A lot of teenagers develop their sexuality with pornography, and then find that relational sex isn't as satisfying, Weiss said. Porn gives them a "very strong chemical hit," and alters ways of thinking about sex, somewhat like the classic "ring the bell, feed the dog" stimulus-response mechanism. Addicts thus learn to become sexually attached to objects, and have trouble getting the same kind of satisfaction from sex in a relationship, he said.
For many people, especially women, sex addiction occurs in tandem with another problem such as an eating disorder, drug or alcohol addiction, McDaniel said.
How does treatment work?
A good treatment center will review the reasons why the addiction has come about, along with the brain chemistry of it, McDaniel said. A premier rehabilitation facility would have a combination of individual and group therapy, 12-step support, and possibly psychiatric medications such as antidepressant medications if necessary.
The 12-step programs, which have components that parallel Alcoholics Anonymous, are the most widely used form of treatment, said Sam Alibrando, therapist and consultant in Pasadena, California. They involve having a sponsor and being available for others in the group at any time. Anecdotally, however, they work less well than AA because sex is harder to give up, said Alibrando, author of "Follow the Yellow Brick Road: How to Change for the Better When Life Gives You Its Worst."
"Treatment is long-term, and it's not easy," McDaniel said. "I really recommend that a woman or a man find someone who's trained and understands that sex addiction is a brain disease and does not further the shame that comes with this disease."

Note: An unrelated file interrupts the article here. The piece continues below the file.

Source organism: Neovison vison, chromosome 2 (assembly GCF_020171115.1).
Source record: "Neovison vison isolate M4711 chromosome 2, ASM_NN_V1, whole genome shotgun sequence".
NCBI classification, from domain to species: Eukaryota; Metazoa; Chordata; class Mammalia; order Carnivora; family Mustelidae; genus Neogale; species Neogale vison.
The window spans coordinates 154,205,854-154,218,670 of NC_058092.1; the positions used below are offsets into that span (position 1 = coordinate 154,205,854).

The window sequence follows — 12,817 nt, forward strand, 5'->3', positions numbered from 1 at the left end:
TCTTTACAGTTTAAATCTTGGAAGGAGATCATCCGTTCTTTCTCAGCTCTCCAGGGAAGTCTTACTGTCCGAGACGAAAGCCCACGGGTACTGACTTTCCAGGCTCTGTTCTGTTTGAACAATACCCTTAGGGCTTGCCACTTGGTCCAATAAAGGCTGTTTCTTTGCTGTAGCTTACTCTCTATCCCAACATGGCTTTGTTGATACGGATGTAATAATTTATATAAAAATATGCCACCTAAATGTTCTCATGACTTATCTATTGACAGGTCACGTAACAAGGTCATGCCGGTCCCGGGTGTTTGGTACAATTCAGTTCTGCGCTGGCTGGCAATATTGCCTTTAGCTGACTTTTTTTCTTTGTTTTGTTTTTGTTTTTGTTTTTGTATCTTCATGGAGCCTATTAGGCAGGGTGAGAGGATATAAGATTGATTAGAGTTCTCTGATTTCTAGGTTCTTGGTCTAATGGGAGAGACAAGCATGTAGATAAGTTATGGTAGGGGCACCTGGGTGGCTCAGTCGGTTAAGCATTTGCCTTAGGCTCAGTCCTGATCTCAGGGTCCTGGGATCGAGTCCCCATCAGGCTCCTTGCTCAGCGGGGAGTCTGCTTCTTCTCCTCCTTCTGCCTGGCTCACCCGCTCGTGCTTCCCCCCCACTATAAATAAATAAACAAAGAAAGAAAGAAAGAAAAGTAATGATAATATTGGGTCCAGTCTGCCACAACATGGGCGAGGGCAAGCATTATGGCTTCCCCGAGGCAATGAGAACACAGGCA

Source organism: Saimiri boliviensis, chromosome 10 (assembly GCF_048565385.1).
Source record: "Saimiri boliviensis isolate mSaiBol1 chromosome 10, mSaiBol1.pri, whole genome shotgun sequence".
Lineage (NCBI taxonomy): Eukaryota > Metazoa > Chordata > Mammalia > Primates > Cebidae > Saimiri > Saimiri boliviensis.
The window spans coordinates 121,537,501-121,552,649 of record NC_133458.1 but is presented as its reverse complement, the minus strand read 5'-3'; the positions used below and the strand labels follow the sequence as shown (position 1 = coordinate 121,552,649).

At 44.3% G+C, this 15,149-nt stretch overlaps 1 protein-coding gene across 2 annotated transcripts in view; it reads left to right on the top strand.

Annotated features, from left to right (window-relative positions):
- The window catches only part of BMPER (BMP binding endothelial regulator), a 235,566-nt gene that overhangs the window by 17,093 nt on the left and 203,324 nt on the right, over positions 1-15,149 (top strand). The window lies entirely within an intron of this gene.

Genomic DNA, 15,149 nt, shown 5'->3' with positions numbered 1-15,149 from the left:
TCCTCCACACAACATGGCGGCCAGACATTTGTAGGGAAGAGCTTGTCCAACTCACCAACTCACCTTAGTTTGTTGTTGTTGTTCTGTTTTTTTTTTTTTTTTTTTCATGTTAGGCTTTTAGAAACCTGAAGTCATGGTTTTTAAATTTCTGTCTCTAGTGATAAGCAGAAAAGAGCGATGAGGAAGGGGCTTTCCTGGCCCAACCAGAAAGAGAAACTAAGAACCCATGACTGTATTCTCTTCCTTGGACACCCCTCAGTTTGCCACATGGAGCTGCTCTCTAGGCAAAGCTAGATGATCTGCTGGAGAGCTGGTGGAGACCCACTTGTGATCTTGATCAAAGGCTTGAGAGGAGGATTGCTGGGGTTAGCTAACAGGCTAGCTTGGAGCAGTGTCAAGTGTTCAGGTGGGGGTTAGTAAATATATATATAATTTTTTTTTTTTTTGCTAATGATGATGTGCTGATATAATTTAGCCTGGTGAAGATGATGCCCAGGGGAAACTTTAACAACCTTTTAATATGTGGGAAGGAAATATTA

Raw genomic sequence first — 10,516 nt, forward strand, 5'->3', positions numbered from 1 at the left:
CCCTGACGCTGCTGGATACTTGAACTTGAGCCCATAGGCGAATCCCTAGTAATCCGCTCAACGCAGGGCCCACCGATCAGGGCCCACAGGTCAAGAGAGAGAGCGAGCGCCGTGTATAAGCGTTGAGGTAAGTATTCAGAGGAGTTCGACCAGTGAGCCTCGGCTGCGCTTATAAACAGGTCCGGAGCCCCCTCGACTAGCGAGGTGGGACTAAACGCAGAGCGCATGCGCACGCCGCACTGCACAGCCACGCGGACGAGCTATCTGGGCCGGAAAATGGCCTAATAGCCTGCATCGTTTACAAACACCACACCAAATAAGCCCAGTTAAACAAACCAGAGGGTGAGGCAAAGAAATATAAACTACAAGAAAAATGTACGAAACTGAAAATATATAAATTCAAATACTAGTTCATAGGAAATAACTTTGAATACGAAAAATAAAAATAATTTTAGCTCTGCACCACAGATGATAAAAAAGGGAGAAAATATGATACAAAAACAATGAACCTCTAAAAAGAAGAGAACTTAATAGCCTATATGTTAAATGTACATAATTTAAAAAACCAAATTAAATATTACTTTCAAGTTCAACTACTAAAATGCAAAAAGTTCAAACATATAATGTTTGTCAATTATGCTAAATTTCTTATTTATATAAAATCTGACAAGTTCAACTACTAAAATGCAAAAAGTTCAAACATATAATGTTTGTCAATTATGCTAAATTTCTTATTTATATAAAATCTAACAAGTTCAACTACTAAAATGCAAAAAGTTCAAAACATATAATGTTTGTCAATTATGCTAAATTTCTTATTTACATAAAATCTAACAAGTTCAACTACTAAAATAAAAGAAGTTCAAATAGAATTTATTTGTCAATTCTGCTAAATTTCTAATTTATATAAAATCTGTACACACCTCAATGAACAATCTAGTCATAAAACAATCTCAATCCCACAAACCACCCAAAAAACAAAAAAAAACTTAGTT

Unlike drugs or alcohol, the goal of sex addiction therapy is usually not abstinence, but rather learning to have sex in a relationship, experts say. Similarly, someone who recovers from an overeating disorder does not stop eating entirely but learns how to manage diet. Marriage counseling often becomes part of the treatment, Weiss says.
The goals of recovery vary for different people, says Alibrando. He's currently treating a couple in which the wife cannot tolerate her husband even looking at other women. On the other end of the spectrum, he has treated couples in which a woman will buy her boyfriend pornography.
"The spectrum is so wide in terms of where people draw the line," says Alibrando.
Some recovering addicts join support groups requiring that members only have sex with their partners, even prohibiting masturbation.
What's after recovery?
Weiss considers himself a former sex addict, having recognized his problem in his early 20s. Women weren't making him happy; he was using pornography and felt "in conflict" about it.
Now, he runs a resource Web site for recovery at sexaddict.com, along with three-day intensive workshops to jump-start recovery for sex addicts.
Weiss said he's proud of Duchovny for voluntarily seeking help, apparently without prodding from press reports or lawsuits.
"This kind of person who decides to get recovery for themselves without getting exposed" is "likely to get better," he said. "People who voluntarily get better have a much better chance of staying well."